Is It a Branch? Or a Store? It’s Deutsche Bank’s Q110

Deutsche Bank built a revolutionary branch prototype back in 2005, something it named Q110. Besides being a gorgeous architectural statement, the branch is one of the most progressive you’ll see anywhere in the world, combining most — if not all — of the latest ideas and newest innovations in financial retailing.

Before you read any further, go to this website and take the bank’s virtual tour. The branch could have been dull and boring and this interactive tour would still be awesome. Other banks have done virtual tours of their branches before, but never one this cool.

There are four “hot spots” you can move to within the virtual tour. In each hot spot, you can rotate your view 360° with your mouse. And not just left and right rotation. If you want to look at the ceiling, go for it. You can even zoom in [SHIFT key] and zoom out [CTRL key].

To make bank products more tangible, Q110 customers shop for financial products in off-the-shelf boxes, like in a supermarket. But Deutsche didn’t settle for a typical retail box (like Jyske or BNZ). Deutsche opted for tins. (See detail photo near the bottom of this article.) Very classy, very cool and probably very few are thrown away once they get home.

But that’s not all Deutsche Bank is retailing. They’ve got windowed storefronts displaying shelves full of soaps, candles, games, lotions, magnets, glass figurines, piggy banks, handbags, portfolios and logowear from just about every football club in Europe.

You can almost hear the bank’s salespeople saying, “What a lovely purse! Would you like a checking account with that today? There’s a discount if you get both.”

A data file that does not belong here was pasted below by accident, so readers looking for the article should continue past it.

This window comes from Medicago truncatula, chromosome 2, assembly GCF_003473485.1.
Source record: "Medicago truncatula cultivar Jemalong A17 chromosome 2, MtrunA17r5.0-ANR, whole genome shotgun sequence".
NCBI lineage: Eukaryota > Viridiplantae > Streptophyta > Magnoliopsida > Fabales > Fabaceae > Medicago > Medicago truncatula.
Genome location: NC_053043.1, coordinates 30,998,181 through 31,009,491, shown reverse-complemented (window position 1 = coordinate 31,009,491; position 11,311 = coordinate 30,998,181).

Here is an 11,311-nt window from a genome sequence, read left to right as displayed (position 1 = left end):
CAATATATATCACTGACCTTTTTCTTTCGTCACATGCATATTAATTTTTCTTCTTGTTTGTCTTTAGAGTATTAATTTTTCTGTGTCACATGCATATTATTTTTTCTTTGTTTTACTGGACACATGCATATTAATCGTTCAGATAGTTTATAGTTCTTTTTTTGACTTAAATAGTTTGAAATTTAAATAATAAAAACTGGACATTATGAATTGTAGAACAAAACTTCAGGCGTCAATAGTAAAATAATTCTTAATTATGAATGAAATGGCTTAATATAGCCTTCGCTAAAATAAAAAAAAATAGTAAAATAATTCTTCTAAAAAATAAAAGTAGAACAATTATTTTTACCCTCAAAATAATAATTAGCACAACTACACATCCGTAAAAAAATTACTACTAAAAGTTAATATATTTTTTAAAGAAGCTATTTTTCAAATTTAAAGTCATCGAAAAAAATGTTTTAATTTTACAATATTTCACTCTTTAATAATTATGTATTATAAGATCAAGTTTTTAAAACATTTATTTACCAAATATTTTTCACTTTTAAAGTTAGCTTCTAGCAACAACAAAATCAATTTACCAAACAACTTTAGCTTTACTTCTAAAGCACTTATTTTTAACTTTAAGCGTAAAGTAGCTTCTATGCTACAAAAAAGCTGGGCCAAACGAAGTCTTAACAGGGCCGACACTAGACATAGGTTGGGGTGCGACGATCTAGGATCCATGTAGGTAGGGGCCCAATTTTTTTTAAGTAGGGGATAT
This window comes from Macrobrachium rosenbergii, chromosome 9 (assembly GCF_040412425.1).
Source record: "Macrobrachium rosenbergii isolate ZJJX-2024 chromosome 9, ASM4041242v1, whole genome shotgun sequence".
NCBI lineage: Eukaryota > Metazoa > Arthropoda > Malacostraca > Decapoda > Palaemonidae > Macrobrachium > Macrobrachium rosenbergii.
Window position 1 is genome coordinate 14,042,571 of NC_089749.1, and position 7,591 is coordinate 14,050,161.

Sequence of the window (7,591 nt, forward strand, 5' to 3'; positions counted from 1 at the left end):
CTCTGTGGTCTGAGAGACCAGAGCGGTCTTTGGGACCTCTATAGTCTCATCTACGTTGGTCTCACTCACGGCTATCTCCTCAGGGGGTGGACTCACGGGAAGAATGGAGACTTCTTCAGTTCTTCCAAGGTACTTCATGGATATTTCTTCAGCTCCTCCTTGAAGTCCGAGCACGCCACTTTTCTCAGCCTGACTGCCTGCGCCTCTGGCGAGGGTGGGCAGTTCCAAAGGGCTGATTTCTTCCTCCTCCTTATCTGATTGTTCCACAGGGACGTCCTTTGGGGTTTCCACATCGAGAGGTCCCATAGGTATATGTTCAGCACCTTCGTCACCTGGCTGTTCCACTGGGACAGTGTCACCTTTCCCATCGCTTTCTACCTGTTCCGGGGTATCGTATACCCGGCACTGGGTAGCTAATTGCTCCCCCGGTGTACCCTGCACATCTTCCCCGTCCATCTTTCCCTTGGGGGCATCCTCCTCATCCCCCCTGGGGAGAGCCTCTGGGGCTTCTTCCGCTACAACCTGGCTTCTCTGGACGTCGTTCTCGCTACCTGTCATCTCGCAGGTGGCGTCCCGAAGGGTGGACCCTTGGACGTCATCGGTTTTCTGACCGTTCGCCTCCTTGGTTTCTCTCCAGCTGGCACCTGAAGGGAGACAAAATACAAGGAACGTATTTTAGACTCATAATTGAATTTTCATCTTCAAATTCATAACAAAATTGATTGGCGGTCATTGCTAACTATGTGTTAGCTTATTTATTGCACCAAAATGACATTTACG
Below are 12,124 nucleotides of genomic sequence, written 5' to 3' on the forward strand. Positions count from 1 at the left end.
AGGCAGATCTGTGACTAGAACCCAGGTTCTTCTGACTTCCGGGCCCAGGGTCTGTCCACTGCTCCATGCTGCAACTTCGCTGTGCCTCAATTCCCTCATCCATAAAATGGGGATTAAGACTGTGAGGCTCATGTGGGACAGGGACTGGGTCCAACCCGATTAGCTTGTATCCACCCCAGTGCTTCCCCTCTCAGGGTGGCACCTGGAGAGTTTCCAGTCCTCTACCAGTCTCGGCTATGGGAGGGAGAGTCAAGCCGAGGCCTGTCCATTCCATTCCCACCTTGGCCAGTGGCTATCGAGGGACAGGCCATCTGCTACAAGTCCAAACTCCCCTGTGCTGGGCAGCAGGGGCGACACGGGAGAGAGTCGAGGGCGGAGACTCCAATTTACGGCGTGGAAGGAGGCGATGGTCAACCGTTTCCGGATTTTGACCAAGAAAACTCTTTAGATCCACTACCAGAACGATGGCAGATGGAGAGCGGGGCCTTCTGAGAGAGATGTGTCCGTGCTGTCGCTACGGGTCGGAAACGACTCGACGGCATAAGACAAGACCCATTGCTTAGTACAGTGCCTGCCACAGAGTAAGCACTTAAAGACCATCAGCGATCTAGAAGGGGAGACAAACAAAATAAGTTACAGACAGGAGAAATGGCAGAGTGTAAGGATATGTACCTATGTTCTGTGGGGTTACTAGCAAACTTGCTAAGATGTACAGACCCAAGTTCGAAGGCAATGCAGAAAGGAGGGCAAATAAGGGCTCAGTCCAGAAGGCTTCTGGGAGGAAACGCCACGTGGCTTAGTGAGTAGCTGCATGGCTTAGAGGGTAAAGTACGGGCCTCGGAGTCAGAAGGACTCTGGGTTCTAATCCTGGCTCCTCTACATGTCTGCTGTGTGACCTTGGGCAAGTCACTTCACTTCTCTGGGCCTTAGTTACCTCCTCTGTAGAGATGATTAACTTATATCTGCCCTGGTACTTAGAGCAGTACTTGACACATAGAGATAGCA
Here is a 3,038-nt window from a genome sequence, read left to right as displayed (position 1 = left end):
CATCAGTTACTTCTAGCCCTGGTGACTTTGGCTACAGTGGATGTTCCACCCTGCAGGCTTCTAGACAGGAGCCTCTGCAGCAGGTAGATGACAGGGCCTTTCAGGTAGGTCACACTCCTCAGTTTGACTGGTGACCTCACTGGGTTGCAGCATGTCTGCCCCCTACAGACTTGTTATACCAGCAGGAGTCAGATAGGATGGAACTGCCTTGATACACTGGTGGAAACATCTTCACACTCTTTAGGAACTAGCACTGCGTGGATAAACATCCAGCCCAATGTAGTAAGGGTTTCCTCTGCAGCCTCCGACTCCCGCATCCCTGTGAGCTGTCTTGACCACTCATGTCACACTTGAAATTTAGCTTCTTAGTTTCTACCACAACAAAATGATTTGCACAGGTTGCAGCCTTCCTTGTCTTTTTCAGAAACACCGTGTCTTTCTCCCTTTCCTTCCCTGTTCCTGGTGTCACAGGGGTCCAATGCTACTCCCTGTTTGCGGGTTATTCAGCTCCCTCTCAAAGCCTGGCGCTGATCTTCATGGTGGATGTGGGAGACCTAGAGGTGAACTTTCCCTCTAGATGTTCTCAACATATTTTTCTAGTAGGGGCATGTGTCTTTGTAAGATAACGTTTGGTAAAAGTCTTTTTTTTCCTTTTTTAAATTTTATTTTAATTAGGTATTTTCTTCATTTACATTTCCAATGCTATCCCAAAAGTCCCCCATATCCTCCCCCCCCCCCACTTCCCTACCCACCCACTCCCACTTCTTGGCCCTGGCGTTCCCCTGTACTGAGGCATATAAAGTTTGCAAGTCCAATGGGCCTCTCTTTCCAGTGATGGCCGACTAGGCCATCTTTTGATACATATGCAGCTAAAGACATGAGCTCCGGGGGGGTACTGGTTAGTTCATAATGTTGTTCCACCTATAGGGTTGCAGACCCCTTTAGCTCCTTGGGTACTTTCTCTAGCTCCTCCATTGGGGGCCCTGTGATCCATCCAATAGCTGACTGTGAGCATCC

Reality Check: Most banks are good at warehousing money, but they aren’t nearly prepared to operate a retail store that includes challenges like “inventory” and “shrinkage.”

The Q110 name is short for Quartier 110, a mixed-use building on Friedrichstrasse in Berlin. Friedrichstrasse is a major European shopping Mecca, so the branch’s heavy retail theme and product displays should help pull a curious and unsuspecting public off the streets and into the branch.

Occupying an impressive 13,500 square feet (1,260 square meters), Deutsche Bank’s Q110 is being used as a platform for testing new branch features and technologies. The bank planned on rolling out successful Q110 elements including the Trendshop, lounge, product tins, and private advisory rooms to its other branches in Munich and Aachen.

But wait, there’s more.

As if the virtual tour wasn’t enough, the bank even took their Q110 concept to SecondLife. You can see a video about it on YouTube.

The architectural design firm on the project was Schwitzke & Partner, who has nine more photos of the project at their website.

This beautiful and innovative branch prototype is unquestionably deserving of a Breakthrough Brand Award from The Financial Brand.

The vestibule has an optional concierge station.
The seating arrangement drives traffic left of the greeter.

The lounge has a half dozen sofas and seating for at least 30 people.

A close-up view of the lounge. There’s a full espresso bar, with seating for 6 more.
Notice the library of books.

The Q110 branch includes what Deutsche Bank calls the “Trendshop.”
You can buy various items for the home, family or the office. Oddly, the signs are in English.

Within the Trendshop, Deutsche Bank retails items
from around Europe, including popular sports teams.
The bank rotates various big brand, major label retail items on a regular basis.

Bank employees circulate openly as a sales cleark might do in a regular store.
They present and discuss products with customers face-to-face.

A plasma screen near the entrance shows which employees are working that day.
The headline “Ihre Ansrechpartner” literally translates to “Your Greeting Partners.”
You’ve got to love Maxi’s title in the picture (above): “Produktinnovationen.”

The open floor plan almost entirely eliminates walls, counters and other barriers.

A foosball table? That’s the second foosball table to show up in an article about branches
here at The Financial Brand in the last two weeks.

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